W3C home > Mailing lists > Public > public-html-xml@w3.org > August 2011

RE: Suggested revised text for HTML/XML report intro

From: Larry Masinter <masinter@adobe.com>
Date: Tue, 16 Aug 2011 03:18:11 -0700
To: John Cowan <cowan@mercury.ccil.org>, Noah Mendelsohn <nrm@arcanedomain.com>
CC: Anne van Kesteren <annevk@opera.com>, "public-html-xml@w3.org" <public-html-xml@w3.org>
Message-ID: <C68CB012D9182D408CED7B884F441D4D05D41A7D83@nambxv01a.corp.adobe.com>
Could you expand a bit on this? 

Why is it not possible to define XHTML  (or whatever) such that there is a mapping from HTML (malformed or not) to XHTML, such that browsers would treat the resulting XHTML identically(or at least equivalently) to the original?

What are the cases where that is not true, how serious are the difficulties of mapping or the irreducible differences in treatment? How important are those differences, or how often does one actually encounter HTML that isn't mappable?

Independent of the malformed issues, are the differences in DOMs so irreducible? Could the DOM incompatibilities be reduced by, say, adding features to the XML DOM?

I was hoping the task force report would be more explicit about the current understanding of the differences.  


-----Original Message-----
From: John Cowan [mailto:cowan@ccil.org] On Behalf Of John Cowan
Sent: Tuesday, August 16, 2011 8:45 AM
To: Noah Mendelsohn
Cc: Anne van Kesteren; public-html-xml@w3.org; Larry Masinter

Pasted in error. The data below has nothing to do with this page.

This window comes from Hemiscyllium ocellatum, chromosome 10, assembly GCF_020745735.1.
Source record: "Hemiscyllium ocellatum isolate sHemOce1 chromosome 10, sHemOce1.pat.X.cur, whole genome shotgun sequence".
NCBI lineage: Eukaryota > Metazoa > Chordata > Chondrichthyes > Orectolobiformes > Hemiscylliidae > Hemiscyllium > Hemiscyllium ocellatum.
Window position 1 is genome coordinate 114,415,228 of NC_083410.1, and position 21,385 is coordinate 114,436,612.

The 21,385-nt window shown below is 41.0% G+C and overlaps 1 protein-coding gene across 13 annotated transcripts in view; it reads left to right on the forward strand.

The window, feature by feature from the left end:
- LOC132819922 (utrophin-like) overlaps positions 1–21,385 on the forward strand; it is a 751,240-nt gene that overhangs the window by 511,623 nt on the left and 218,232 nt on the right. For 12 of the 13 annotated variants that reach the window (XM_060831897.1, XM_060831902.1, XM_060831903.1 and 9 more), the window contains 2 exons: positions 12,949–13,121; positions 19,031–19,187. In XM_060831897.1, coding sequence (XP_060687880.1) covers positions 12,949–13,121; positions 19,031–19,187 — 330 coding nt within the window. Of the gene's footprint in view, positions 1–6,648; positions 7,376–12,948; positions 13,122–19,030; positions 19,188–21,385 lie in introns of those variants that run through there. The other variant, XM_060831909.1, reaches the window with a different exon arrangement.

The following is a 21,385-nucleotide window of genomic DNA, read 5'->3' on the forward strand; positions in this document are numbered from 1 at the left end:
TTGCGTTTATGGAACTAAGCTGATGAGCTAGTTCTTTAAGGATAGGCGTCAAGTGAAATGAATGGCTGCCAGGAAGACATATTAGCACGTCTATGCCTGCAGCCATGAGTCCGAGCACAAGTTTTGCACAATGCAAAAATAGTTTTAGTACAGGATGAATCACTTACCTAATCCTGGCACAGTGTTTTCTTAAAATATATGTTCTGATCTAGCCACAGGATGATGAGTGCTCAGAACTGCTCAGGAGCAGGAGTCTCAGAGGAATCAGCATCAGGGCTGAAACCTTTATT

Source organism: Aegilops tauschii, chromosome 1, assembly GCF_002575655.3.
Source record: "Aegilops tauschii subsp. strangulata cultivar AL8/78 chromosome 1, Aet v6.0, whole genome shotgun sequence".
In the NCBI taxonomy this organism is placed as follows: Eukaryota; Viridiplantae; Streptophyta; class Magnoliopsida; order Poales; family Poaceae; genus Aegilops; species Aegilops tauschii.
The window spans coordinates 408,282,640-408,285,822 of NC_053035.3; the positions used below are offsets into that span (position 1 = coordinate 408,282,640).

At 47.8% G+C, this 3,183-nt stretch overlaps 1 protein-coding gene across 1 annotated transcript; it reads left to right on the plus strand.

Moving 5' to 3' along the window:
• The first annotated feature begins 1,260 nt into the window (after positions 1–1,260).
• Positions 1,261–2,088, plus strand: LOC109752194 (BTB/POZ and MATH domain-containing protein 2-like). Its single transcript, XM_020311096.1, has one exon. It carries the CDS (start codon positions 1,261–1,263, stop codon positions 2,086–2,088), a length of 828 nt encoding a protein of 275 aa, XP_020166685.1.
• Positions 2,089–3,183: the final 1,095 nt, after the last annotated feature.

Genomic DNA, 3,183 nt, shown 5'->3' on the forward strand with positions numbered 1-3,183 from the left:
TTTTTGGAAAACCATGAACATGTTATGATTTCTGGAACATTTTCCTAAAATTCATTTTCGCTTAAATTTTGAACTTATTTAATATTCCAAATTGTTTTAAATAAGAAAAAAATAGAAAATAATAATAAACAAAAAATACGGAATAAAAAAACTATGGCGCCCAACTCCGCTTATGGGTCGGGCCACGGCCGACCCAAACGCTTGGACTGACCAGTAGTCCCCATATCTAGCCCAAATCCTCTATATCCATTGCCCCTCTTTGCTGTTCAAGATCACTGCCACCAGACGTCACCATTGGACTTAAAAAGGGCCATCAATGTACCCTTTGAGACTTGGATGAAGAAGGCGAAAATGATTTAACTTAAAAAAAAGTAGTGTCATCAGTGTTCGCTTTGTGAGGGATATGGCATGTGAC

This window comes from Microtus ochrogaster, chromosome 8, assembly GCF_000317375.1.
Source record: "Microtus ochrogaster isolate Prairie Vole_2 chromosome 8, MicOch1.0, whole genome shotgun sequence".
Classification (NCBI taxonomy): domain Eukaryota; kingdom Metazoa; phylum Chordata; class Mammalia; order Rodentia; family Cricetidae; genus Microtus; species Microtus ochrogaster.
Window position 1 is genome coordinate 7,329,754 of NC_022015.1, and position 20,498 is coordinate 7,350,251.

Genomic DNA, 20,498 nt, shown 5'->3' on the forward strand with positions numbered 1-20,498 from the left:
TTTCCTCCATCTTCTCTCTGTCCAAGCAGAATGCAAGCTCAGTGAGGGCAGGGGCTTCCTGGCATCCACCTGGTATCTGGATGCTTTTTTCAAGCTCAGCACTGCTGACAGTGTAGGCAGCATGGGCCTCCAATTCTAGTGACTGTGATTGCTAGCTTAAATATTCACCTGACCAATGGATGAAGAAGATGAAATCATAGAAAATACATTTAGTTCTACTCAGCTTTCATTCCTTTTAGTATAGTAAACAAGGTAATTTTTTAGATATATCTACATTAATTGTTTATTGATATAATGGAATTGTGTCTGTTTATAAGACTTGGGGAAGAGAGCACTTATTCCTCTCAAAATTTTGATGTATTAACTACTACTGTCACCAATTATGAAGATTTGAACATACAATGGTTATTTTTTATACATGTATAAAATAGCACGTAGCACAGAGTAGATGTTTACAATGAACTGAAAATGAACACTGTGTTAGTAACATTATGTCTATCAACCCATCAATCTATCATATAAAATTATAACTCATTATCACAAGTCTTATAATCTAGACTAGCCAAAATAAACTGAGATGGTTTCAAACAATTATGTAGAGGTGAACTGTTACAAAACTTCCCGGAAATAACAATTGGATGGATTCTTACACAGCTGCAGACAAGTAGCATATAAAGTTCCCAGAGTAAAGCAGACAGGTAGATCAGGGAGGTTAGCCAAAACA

Subject: Re: Suggested revised text for HTML/XML report intro

Noah Mendelsohn scripsit:

> Hmm. First of all, I certainly would be glad to find out that XML5    
> could "work", and be widely accepted; it's just the sort of direction 
> I was hoping the task force would find to be practical.               

I continue to believe that XML5 is not practical because of the generality of XML.  Malformed HTML can be repaired on the principle of "change it to be well-formed HTML that browsers will treat identically to the original."  No equivalent principle exists for XML, because there are no privileged XML-processing applications; the canonical application for XML depends on the variety of XML, and may not even exist for many varieties.

John Cowan   cowan@ccil.org    http://ccil.org/~cowan
If a soldier is asked why he kills people who have done him no harm, or a terrorist why he kills innocent people with his bombs, they can always reply that war has been declared, and there are no innocent people in an enemy country in wartime.  The answer is psychotic, but it is the answer that humanity has given to every act of aggression in history.  --Northrop Frye
Received on Tuesday, 16 August 2011 10:19:08 UTC

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